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"PACT" Act Fails to Fully Shield Colleges from Tuition Clawbacks by Bankruptcy Trustees, According to July ABI Journal

Alexandria, Va. — The lead article in the July issue of the ABI Journal highlights the proposed “Protecting All College Tuition (PACT) Act of 2015” and the potential loopholes that could leave colleges and universities exposed to bankruptcy trustee clawback suits. “While PACT may provide colleges and universities with some much-needed comfort, an amendment to § 548 [as proposed in the legislation] does not go far enough,” writes Lynne B. Xerras of Holland & Knight LLP (Boston) in her article “PACT: Will Congress Except College Tuition Payments from Avoidance?” “Trustees will arguably still hold the ability to sue to recover a debtor’s tuition payments under the applicable state fraudulent transfer statutes if the prerequisites of § 544 of the Bankruptcy Code can be satisfied by the trustee as plaintiff.”

 

An increasing number of colleges and universities find themselves defending litigation initiated by chapter 7 trustees administering bankruptcy cases of the parents of past or present students, according to Xerras. “The trustees seek to recover the value of tuition payments funded by the debtor/parents on behalf of an adult child in the years preceding the parents’ bankruptcy filing on the bases that those transfers were ‘constructively’ fraudulent and therefore avoidable under either §§ 544 or 548 of the Bankruptcy Code,” she writes. “The trustee’s theory is based on the premise that while the matriculating student receives consideration from a college or university in the form of an education, the parent writing the check receives nothing.”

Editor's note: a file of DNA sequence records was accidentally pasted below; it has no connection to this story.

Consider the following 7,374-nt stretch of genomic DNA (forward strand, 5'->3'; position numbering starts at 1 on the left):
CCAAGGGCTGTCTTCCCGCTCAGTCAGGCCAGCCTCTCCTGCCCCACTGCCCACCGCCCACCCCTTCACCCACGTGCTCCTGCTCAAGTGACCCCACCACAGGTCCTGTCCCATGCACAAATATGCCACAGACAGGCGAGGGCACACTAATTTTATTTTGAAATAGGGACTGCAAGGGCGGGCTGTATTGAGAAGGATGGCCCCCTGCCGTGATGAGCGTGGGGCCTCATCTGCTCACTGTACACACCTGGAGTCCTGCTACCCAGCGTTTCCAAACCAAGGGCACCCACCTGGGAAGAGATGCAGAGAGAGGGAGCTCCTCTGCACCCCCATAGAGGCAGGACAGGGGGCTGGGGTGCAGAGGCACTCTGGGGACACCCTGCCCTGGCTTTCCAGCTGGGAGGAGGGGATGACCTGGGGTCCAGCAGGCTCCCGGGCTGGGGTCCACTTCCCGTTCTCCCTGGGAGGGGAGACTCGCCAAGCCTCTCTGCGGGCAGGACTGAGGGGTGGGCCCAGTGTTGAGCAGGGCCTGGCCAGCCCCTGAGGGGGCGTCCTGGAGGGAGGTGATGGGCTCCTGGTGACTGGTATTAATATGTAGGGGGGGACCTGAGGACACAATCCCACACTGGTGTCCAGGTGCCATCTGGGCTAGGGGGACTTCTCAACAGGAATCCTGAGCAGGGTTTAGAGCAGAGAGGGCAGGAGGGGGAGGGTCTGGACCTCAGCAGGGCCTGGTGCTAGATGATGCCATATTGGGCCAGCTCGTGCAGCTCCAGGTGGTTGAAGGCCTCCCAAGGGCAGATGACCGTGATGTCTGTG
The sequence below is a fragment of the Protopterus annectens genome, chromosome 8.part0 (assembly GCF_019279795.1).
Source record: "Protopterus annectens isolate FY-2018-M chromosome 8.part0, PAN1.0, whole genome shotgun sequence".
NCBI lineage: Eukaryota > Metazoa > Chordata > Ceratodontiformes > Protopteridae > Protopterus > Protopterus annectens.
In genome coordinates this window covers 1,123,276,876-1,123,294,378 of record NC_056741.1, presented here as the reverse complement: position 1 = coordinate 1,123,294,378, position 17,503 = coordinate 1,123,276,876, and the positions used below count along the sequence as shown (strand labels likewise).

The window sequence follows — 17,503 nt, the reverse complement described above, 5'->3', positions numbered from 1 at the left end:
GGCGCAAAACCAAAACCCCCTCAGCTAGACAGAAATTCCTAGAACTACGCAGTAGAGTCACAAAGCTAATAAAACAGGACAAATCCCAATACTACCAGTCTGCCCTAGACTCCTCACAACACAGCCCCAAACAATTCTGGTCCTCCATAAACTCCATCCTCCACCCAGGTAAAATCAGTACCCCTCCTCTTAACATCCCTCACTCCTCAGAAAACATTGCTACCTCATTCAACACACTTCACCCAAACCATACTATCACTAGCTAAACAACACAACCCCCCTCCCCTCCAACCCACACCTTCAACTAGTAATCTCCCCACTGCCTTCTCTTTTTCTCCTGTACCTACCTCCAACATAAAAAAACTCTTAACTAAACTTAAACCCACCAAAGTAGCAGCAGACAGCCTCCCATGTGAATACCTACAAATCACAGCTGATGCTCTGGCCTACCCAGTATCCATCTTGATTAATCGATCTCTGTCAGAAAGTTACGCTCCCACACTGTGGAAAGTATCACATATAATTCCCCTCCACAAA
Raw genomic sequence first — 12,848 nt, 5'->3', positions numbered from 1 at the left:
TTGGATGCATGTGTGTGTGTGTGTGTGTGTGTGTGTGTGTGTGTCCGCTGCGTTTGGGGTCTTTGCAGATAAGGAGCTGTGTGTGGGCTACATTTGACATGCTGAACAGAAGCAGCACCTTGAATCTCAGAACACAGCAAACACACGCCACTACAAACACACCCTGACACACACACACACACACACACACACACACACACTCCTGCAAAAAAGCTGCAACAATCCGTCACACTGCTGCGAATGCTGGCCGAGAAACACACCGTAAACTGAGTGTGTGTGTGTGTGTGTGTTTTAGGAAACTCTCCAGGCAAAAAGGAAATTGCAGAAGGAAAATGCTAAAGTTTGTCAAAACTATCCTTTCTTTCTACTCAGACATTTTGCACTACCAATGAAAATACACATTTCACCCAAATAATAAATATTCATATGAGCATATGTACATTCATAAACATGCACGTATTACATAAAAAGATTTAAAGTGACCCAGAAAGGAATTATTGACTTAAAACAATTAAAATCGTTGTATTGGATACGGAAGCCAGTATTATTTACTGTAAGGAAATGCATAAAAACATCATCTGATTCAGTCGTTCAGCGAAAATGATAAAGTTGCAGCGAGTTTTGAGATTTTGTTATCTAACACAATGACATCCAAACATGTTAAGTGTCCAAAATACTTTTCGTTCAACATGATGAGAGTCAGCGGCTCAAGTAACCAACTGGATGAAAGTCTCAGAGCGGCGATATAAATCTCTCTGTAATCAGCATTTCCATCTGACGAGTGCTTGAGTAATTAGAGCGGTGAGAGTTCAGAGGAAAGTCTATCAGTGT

After reports in the ABI Journal and Wall Street Journal earlier this year pointed out the trend, Xerras said that Rep. Chris Collins (R-N.Y.) introduced the PACT Act on May 12 in an attempt to reverse it. The bill seeks to amend § 548 of the Bankruptcy Code to preclude trustees from avoiding a good-faith payment by a parent of post-secondary education tuition for that parent’s child.

 

“While PACT represents progress in achieving consistency within the Bankruptcy Code as to treatment of pre-petition tuition payments toward a dependent child’s college education, colleges and universities that received payments funded by chapter 7 debtors remain exposed,” Xerra writes. “Until PACT becomes law, colleges and universities must determine how to best structure the parent/student/university relationship to protect tuition payments from avoidance and enable collection from students after graduation, if previous payments are avoided.”

 

To obtain a copy of “PACT: Will Congress Except College Tuition Payments from Avoidance?,” published in the July issue of the ABI Journal, please contact John Hartgen at 703-894-5935 or via email at jhartgen@abi.org.

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ABI is the largest multi-disciplinary, nonpartisan organization dedicated to research and education on matters related to insolvency. ABI was founded in 1982 to provide Congress and the public with unbiased analysis of bankruptcy issues. The ABI membership includes more than 12,000 attorneys, accountants, bankers, judges, professors, lenders, turnaround specialists and other bankruptcy professionals, providing a forum for the exchange of ideas and information. For additional information on ABI, visit www.abiworld.org. For additional conference information, visit http://www.abi.org/calendar-of-events